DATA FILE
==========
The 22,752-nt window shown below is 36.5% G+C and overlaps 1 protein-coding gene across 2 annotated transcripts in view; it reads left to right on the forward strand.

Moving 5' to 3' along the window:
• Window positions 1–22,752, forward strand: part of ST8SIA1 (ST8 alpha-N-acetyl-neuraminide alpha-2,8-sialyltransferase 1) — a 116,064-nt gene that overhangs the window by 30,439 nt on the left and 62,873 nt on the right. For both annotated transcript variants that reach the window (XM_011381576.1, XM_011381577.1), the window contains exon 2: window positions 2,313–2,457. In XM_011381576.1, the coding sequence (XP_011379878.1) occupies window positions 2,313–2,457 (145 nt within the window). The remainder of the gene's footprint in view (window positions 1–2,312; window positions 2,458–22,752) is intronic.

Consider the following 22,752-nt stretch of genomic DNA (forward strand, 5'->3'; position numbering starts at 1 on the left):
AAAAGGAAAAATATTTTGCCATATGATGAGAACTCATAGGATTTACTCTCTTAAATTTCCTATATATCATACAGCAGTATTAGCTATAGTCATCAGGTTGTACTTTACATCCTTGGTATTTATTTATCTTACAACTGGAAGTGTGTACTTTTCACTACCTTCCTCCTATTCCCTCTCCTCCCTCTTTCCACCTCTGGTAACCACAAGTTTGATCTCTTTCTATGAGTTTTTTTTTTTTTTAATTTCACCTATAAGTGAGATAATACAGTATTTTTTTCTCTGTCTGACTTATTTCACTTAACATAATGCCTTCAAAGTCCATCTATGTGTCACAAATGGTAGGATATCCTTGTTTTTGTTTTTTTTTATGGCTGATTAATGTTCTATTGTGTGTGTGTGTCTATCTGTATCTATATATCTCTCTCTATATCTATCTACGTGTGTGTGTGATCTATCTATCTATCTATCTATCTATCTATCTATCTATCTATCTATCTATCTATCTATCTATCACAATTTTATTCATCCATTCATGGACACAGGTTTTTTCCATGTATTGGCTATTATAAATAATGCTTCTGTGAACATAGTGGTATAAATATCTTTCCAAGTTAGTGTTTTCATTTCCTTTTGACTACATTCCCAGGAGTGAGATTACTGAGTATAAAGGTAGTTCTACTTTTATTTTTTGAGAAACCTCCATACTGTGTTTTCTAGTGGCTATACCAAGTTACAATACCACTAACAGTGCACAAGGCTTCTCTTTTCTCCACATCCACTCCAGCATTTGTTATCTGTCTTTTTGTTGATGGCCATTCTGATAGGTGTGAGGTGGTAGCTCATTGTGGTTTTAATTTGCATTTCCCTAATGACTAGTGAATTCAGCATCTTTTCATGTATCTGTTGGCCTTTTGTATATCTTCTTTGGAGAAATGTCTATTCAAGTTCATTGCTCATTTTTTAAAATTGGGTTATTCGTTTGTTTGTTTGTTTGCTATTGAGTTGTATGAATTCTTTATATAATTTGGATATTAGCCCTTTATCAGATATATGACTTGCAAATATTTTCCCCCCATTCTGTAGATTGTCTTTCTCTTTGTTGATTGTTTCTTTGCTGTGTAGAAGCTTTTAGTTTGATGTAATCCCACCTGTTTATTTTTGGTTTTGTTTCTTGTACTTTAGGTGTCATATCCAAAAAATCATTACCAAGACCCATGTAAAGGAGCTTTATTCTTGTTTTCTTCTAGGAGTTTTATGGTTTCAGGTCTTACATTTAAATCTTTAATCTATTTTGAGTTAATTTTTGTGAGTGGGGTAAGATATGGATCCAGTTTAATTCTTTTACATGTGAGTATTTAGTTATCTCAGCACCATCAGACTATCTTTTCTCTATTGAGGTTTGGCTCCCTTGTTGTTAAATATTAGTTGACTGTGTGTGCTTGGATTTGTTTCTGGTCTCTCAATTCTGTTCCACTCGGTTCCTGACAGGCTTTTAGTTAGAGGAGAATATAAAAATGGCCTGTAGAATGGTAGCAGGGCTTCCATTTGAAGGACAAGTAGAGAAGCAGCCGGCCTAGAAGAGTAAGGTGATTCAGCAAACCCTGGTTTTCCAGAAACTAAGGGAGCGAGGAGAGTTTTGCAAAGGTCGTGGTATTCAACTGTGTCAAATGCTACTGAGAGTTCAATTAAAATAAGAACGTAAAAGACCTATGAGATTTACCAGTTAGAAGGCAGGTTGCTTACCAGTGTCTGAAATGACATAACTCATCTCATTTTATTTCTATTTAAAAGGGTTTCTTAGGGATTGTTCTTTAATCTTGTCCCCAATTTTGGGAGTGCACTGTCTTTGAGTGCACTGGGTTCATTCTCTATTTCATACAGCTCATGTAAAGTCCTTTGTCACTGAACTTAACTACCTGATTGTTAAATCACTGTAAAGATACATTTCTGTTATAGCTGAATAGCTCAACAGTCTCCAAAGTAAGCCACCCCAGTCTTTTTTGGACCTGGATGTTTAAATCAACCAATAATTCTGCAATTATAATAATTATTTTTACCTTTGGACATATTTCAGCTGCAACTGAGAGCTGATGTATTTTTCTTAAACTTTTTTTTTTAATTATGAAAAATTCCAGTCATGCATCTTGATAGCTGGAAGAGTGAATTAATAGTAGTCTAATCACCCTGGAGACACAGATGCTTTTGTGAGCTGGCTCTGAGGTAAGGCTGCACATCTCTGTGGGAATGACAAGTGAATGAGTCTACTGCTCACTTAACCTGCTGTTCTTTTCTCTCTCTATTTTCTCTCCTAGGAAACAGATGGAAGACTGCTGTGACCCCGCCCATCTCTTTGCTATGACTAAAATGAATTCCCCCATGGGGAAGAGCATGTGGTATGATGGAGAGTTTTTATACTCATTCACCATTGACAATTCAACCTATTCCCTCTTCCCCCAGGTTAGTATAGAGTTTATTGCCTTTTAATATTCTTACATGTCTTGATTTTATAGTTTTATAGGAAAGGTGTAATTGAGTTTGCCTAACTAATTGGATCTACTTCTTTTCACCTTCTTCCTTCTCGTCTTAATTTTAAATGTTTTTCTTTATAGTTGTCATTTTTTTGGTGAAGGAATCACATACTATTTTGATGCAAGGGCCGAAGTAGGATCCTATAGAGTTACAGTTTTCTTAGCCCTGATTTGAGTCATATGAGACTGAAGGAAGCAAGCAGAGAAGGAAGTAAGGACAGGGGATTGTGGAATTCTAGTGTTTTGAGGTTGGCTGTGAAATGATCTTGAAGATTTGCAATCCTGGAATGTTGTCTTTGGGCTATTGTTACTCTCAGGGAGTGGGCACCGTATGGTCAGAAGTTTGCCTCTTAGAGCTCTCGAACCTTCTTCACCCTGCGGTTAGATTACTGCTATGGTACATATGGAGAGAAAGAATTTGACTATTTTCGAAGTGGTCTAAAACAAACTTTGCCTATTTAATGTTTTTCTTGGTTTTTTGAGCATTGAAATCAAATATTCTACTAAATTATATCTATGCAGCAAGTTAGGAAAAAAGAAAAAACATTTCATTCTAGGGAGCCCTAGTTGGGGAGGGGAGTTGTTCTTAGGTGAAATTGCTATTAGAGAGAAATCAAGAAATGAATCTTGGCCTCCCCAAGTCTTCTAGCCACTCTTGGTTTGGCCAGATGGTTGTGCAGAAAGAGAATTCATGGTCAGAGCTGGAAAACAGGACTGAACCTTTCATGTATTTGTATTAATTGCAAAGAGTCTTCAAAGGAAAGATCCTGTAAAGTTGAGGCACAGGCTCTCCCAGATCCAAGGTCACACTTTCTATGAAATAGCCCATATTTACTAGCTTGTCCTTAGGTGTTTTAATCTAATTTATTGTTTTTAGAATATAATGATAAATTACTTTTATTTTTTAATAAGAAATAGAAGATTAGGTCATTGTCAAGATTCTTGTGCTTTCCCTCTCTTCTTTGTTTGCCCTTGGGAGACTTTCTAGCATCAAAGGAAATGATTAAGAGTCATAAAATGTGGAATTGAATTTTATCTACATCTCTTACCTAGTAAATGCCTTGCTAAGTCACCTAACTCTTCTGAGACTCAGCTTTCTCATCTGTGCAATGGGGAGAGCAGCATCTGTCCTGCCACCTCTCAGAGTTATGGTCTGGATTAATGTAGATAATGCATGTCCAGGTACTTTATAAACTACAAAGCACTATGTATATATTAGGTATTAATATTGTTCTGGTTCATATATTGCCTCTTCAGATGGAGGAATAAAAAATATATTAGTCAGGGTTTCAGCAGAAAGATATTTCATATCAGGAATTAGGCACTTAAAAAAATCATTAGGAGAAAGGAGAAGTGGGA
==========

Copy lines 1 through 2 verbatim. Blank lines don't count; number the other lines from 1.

The 22,752-nt window shown below is 36.5% G+C and overlaps 1 protein-coding gene across 2 annotated transcripts in view; it reads left to right on the forward strand.

Moving 5' to 3' along the window: